A new technology developed at Bar-Ilan University (BIU) makes possible the use of nanoparticles to help the body’s own immune system fight cancer. A nanoparticle, ranging between one to 100 nanometers in size, can exhibit significantly different physical and chemical properties compared to their larger material counterparts. A nanometer is equal to a billionth of a meter.
The discovery eliminates obstacles in the environment of the malignant tumor that hinder the normal activity of natural killer (NK) cells – a special sub-type of white blood cells called lymphocytes. The research has just been published in the journal EMBO Molecular Medicine under the title “Modulation of intrinsic inhibitory checkpoints using nanocarriers to unleash NK-cell activity.”
Natural killer cells are a potent defense weapon of the body that helps the immune system in its fight against viral infections, tumor growth and the spread of cancerous metastases (spreading). Cancer researchers have known for some time that NK-cells have important potential to treat cancer by immunotherapy since they have the ability, under certain circumstances, to readily and efficiently attack cancer cells and kill them directly.
“The use of nanoparticles in this innovative and groundbreaking domain of next-generation immunotherapeutic drugs enhances the immune response against pathogens that cause illnessProf. Mira Barda-Saad
NK-cells can produce a potent immune response in the vicinity of the tumor, known as the tumor micro-environment (TME). But despite their great promise, several obstacles make it difficult for researchers and physicians to use them for immunotherapy, including the need to manipulate them using molecular/genetic engineering outside the body to enhance their therapeutic efficacy against cancer. In addition, no clinical study has yet proved that NK-cell based treatments are effective in patients with advanced cancer because the TME usually activates inhibitory mechanisms that suppress their activity.
TO OVERCOME these obstacles, Prof. Mira Barda-Saad and her research team at BIU’s Goodman Faculty of Life Sciences developed a mechanism to introduce lipid-based nanoparticles into the NK-cells. The procedure packs RNA molecules in a lipid envelope, and once they are inside, they interfere with the expression of the gene responsible for inactivating the cells. The nanoparticles target the killer cells inside the patient’s body, are incorporated into them and, by means of a biochemical reaction, enable them to reduce the tumor mass.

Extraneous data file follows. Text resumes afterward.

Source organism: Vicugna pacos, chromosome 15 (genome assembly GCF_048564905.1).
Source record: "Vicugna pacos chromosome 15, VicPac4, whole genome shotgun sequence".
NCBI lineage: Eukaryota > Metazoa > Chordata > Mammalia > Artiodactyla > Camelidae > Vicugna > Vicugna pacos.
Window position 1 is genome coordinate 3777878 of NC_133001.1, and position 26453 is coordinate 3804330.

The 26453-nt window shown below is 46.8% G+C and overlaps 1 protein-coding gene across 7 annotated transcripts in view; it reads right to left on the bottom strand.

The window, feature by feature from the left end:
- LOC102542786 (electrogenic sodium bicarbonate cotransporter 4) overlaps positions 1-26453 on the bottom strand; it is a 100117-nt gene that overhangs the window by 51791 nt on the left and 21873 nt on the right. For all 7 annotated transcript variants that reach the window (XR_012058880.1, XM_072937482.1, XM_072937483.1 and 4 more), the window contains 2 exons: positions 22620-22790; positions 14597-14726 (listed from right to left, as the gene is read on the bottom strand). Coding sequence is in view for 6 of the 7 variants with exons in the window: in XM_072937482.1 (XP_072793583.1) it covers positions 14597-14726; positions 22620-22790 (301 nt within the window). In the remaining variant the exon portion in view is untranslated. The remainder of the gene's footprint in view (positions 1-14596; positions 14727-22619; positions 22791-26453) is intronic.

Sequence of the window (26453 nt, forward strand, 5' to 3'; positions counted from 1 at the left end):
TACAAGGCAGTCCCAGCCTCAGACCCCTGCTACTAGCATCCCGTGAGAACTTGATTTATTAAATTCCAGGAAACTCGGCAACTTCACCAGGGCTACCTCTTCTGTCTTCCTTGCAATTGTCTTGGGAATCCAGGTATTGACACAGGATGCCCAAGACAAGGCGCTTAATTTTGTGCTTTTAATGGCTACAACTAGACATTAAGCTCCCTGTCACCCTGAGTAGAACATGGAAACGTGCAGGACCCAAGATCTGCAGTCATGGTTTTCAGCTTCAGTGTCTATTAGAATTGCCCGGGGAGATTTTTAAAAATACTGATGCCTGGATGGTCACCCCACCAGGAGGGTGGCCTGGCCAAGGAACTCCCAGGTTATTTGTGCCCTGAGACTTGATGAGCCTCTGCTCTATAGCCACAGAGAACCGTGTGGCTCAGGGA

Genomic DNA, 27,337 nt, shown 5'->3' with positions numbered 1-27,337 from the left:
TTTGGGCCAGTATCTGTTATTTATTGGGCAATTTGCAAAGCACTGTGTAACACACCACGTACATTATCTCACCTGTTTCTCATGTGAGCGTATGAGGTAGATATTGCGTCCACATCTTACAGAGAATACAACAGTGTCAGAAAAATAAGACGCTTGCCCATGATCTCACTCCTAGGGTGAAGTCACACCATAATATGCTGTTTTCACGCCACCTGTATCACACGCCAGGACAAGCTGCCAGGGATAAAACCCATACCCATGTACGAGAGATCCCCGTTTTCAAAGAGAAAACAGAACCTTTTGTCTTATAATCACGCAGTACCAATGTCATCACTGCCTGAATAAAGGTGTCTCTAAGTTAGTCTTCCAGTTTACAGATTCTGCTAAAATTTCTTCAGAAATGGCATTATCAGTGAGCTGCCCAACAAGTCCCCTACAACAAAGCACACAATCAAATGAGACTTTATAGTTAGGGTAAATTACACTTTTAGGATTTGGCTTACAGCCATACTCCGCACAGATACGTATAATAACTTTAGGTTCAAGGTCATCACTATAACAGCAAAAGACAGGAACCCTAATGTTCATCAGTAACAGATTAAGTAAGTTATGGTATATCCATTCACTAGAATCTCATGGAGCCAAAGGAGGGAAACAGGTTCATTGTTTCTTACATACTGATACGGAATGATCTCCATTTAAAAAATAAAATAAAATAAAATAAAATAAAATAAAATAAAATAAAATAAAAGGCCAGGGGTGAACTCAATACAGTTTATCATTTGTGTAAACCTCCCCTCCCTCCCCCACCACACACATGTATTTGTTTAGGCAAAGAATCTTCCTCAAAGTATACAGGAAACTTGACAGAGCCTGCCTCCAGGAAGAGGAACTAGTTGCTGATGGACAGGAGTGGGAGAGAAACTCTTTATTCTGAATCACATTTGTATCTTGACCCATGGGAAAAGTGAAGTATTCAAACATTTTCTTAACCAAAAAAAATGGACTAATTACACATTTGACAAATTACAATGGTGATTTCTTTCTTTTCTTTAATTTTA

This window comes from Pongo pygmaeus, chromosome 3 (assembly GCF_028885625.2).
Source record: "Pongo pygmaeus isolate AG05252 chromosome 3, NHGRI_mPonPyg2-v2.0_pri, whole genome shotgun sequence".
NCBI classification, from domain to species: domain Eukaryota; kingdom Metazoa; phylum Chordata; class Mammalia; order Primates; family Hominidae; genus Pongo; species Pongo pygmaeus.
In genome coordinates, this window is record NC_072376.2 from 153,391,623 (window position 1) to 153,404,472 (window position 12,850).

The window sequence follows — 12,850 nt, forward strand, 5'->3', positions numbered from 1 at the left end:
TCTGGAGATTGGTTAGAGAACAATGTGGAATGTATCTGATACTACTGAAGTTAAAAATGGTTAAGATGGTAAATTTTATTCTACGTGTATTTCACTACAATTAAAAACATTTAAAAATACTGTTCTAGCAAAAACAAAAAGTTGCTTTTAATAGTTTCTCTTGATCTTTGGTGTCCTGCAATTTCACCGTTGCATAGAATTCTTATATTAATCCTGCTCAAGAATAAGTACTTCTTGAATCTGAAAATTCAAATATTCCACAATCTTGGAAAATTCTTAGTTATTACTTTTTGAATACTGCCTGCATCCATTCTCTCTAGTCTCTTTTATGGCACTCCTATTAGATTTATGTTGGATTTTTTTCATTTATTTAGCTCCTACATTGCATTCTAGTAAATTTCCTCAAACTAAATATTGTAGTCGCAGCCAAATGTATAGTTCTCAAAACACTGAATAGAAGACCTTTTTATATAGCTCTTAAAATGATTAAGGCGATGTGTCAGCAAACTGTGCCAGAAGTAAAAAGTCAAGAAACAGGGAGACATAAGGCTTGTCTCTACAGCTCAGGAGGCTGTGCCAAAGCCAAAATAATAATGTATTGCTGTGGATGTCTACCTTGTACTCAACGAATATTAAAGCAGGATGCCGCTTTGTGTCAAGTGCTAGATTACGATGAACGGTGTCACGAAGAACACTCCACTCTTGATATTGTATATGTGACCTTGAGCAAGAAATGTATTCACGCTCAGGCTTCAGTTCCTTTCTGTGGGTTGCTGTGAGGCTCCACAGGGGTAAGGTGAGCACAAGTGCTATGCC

The researchers said their innovation is significant because it can be very efficient in applying already established medical approaches based on NK-cells as well as other treatments. Lipid particles nanotechnology used as an RNA vehicle is a field-proven technology, as was demonstrated in the Covid-19 vaccine. But in contrast to the immune system, Barda-Saad uses it in her lab for temporarily “silencing” gene expression aimed at enhancing the immune response in pathological conditions.
“Our research proved the feasibility of using nanoparticles to enhance immune system activity – in this case of NK-cells – against human hematological malignancies. In the future, particles will be created that can be administered orally to patients,” she said.
“This strategy must still be submitted for pre-clinical and clinical safety testing, as is customary for any drug,” Barda-Saad said. “Its use can be extended beyond cancer: Viral infections and other pathological conditions can also be dealt with by NK-cells as well as by other cell types in the immune system, such as T or B lymphocytes, and for other pathologies.”
The idea to develop nanoparticles came from the fact that they eliminate the need to purify and isolate a patient’s cells outside the body, as in the strategies currently used for treating blood cancers such as chimeric antigen receptor (CAR)-NK or CAR-T. When the nanoparticles are given to the patient, they can independently identify the specific target cell while in the body, penetrate it and change its behavior according to their contents.
In this research, the nanoparticles specifically identify the NK-cells, thanks to the antibody attached to their surface. The NK-cells target the nanoparticles, surround them, and the material inside is released inside the cancerous cell, enabling the natural killer cells to perform their task.
Immunotherapy, especially that which is based on NK-cells, is gaining increasing importance in medicine, Barda-Saad said. “At present, the scientific world is focusing on treatment strategies involving NK-cells because it has been proven that in some aspects, they are superior to T cells, another variety of immune system cells. Therefore, therapeutic strategies with NKs are evolving. The nanoparticles we developed can further empower these strategies.”
She has no doubt that this technology is a sign of the future: “The use of nanoparticles in this innovative and groundbreaking domain of next-generation immunotherapeutic drugs enhances the immune response against pathogens that cause illness,” she said. “We saw that this technology was successful in Pfizer’s and Moderna’s Covid-19 vaccines, and I firmly believe that by combining it with the right molecules detected in our laboratory, we will be able to harness it in the fight against cancer.”